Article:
Margaret White Battle, Person of the Month

MARGARET WHITE BATTLE [19 June 1909 – 24 December 2003] (enlarge picture by clicking on it)

[photo from BY FAITH AND HERTIAGE ARE WE JOINED, edited by T. E. Ricks, (Rocky Mount, NC: Dixie Printing and Publishing Company, 1976): iv.]

Margaret White Battle is the May, 2010 person of the month.  She first arrived at the train station in Rocky Mount in 1933.  In her own words she said, “In 1933, holding my diploma in medicine and not much else, I stepped from the train and was met by a high school boy who said he had a taxi.  He guided me through another passenger train to get to his taxi, and so I missed the doctor’s wife who had been sent to meet me.”

She was the first female doctor at a local hospital and her appointment produced some controversy.  She explains, “The grapevine at the hospital did not waste any time telling me that Dr. Newsom Battle had been thoroughly disgusted that Dr. Willis had accepted me, a woman, as an intern.  Also, that one of the patients had said she did not want to see any woman intern.  (This [person] was to be my future sister-in-law.)”  Also, Dr. Newsom Battle eventually became her husband. So, all is well than ends well.   She concluded the paragraph with,  “.  .  .the hospital staff – doctors, nurses, office people – could not have been nicer to me.”

While Margaret was born in Michigan, over her long life, she died at the age 94, she became one of Nash County’s most important historians.  An indication of her importance in preserving the history of the county is found in a one page tribute to her in the Bicentennial Tribute found in BY FAITH AND HERTIAGE ARE WE JOINED: A COMPILATION OF NASH COUNTY HISTORICAL NOTES, edited by T. E. Ricks, [Rocky Mount, NC: Dixie Printing & Publishing Company, 1976]: vi.  It begins, “What started out totally to be a tribute to Nash County has naturally evolved into a tribute to the singularly most viable force for the recognition and preservation of Nash County history: Dr. Margaret White Battle of Rocky Mount.”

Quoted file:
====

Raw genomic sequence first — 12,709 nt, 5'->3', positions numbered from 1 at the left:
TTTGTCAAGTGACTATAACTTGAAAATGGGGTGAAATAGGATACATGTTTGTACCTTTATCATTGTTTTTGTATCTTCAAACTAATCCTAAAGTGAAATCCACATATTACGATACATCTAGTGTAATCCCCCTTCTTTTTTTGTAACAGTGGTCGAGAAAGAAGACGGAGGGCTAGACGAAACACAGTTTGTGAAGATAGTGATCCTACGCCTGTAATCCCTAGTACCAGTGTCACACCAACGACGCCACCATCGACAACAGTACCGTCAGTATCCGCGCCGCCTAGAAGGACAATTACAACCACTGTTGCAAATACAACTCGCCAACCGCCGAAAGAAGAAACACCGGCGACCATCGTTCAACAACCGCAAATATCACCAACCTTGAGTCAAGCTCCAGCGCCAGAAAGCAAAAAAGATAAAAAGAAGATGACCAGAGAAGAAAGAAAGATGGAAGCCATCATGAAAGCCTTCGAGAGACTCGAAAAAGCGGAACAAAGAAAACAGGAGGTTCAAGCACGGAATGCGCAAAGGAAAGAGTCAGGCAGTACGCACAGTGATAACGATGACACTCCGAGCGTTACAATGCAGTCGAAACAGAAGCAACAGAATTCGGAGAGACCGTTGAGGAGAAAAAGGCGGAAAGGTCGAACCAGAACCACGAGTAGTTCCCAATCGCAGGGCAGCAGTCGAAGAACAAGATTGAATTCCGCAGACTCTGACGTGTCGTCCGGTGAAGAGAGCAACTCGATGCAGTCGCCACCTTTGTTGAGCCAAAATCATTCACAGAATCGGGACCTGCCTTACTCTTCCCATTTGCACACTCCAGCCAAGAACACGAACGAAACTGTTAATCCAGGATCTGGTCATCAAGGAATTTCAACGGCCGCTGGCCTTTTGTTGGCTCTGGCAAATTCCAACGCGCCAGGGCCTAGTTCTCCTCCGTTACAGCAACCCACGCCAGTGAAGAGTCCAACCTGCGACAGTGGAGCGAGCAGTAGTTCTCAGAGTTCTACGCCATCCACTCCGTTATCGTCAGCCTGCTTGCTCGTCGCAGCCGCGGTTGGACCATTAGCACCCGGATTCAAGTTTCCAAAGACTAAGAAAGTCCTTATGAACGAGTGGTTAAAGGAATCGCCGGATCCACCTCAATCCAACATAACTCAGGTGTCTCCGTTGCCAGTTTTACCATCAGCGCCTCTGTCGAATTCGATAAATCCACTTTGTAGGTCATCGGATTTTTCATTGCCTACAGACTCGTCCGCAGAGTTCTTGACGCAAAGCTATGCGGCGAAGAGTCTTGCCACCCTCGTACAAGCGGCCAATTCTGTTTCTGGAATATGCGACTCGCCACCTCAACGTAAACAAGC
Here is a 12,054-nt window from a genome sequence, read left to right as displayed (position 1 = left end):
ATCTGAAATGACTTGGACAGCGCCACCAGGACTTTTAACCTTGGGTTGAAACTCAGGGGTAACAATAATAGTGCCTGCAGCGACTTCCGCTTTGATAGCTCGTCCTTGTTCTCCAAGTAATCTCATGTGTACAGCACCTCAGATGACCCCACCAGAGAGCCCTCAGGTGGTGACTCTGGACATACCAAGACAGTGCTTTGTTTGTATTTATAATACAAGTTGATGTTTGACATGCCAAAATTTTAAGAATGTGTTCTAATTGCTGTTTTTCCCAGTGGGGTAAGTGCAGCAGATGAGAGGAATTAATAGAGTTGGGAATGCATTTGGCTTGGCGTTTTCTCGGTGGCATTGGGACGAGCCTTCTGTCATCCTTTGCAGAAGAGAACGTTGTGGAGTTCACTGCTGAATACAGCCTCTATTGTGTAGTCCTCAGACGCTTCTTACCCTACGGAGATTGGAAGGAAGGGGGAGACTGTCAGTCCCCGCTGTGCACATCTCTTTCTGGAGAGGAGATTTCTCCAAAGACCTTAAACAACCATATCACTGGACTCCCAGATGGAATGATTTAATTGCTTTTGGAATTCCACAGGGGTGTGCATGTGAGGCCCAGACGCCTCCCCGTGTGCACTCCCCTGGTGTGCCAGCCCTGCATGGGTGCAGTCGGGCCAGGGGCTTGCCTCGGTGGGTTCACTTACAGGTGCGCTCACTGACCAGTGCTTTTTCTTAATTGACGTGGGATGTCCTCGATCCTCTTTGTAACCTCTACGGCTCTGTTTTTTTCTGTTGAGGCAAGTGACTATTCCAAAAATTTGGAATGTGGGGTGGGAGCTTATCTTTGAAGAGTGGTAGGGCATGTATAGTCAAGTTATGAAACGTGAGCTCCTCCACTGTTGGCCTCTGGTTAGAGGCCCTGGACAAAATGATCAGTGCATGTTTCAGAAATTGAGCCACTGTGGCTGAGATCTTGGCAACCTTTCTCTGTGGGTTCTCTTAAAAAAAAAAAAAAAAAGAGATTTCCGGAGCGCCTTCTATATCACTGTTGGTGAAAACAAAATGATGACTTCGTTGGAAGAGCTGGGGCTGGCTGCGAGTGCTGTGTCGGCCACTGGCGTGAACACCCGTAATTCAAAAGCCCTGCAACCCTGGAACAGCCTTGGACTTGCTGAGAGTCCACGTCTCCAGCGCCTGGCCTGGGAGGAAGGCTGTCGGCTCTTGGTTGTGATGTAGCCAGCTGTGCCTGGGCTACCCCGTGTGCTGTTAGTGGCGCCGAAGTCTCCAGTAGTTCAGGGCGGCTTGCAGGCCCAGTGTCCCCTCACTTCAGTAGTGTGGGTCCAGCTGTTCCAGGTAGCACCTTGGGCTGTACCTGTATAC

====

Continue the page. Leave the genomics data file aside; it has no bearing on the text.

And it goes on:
It was through an initial study of her husband’s family that she developed “a keen interest in local history in general.”   Her contributions to the preservation of Nash County history include her: [1] location, identification and cataloguing of over one hundred and seventy old homes, sites and buildings; [2] the years of walking, surveying and cataloguing, along with Dan Smith of Nashville and Martha Gupton of Benevenue, the old family cemeteries throughout the county; [3] her central role in founding the Nash County Historical Association in 1970; [4] frequent speeches to women’s clubs and other local associations about the importance of preserving the county’s history; and [5]  the substantial research and editing of the above cited 1976 book completed as a bicentennial tribute to the county.  Her cemetery surveys, along with those by Martha Gupton, Dan Smith and many others, appear in local libraries under the title:  NASH COUNTY, NORTH CAROLINA CHURCH AND FAMILY CEMETERIES, edited by Timothy W. Rackley and Tar River Connections. Two Volumes:  A – J and K – Z [Kernersville, NC: Timothy W. Rackley, c. 1997]

[SOURCES: The Oral History Project, Nash County Arts Council with the above comments found a a story by her that was published in THE CONNECTOR: NEWSLETTER OF THE TAR RIVER CONNECTIONS GENEALOGICAL SOCIETY (Spring, 2001) and BY FAITH AND HERTIAGE ARE WE JOINED: A COMPILATION OF NASH COUNTY HISTORICAL NOTES, edited by T. E. Ricks, (Rocky Mount, NC: Dixie Printing & Publishing Company, 1976): iv.]